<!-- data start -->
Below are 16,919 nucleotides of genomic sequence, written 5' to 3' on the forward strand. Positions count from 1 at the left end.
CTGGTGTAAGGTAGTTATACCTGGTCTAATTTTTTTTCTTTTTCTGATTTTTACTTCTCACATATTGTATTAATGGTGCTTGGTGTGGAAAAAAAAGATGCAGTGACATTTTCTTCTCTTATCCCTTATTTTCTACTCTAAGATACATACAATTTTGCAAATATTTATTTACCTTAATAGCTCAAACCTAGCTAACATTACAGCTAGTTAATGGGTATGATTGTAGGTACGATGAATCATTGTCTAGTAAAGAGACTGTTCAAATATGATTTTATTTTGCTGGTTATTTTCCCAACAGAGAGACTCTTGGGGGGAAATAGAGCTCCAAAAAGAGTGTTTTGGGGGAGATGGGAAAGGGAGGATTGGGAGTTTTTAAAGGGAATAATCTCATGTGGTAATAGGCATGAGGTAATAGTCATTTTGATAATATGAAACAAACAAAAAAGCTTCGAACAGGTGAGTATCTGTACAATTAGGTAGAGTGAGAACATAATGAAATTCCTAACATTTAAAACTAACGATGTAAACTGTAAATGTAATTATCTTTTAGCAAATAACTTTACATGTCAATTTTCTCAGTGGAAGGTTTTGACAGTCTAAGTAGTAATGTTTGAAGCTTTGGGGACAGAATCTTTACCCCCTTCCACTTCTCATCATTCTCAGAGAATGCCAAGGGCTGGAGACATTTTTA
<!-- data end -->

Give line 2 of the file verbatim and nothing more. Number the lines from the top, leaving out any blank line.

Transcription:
CTGGTGTAAGGTAGTTATACCTGGTCTAATTTTTTTTCTTTTTCTGATTTTTACTTCTCACATATTGTATTAATGGTGCTTGGTGTGGAAAAAAAAGATGCAGTGACATTTTCTTCTCTTATCCCTTATTTTCTACTCTAAGATACATACAATTTTGCAAATATTTATTTACCTTAATAGCTCAAACCTAGCTAACATTACAGCTAGTTAATGGGTATGATTGTAGGTACGATGAATCATTGTCTAGTAAAGAGACTGTTCAAATATGATTTTATTTTGCTGGTTATTTTCCCAACAGAGAGACTCTTGGGGGGAAATAGAGCTCCAAAAAGAGTGTTTTGGGGGAGATGGGAAAGGGAGGATTGGGAGTTTTTAAAGGGAATAATCTCATGTGGTAATAGGCATGAGGTAATAGTCATTTTGATAATATGAAACAAACAAAAAAGCTTCGAACAGGTGAGTATCTGTACAATTAGGTAGAGTGAGAACATAATGAAATTCCTAACATTTAAAACTAACGATGTAAACTGTAAATGTAATTATCTTTTAGCAAATAACTTTACATGTCAATTTTCTCAGTGGAAGGTTTTGACAGTCTAAGTAGTAATGTTTGAAGCTTTGGGGACAGAATCTTTACCCCCTTCCACTTCTCATCATTCTCAGAGAATGCCAAGGGCTGGAGACATTTTTA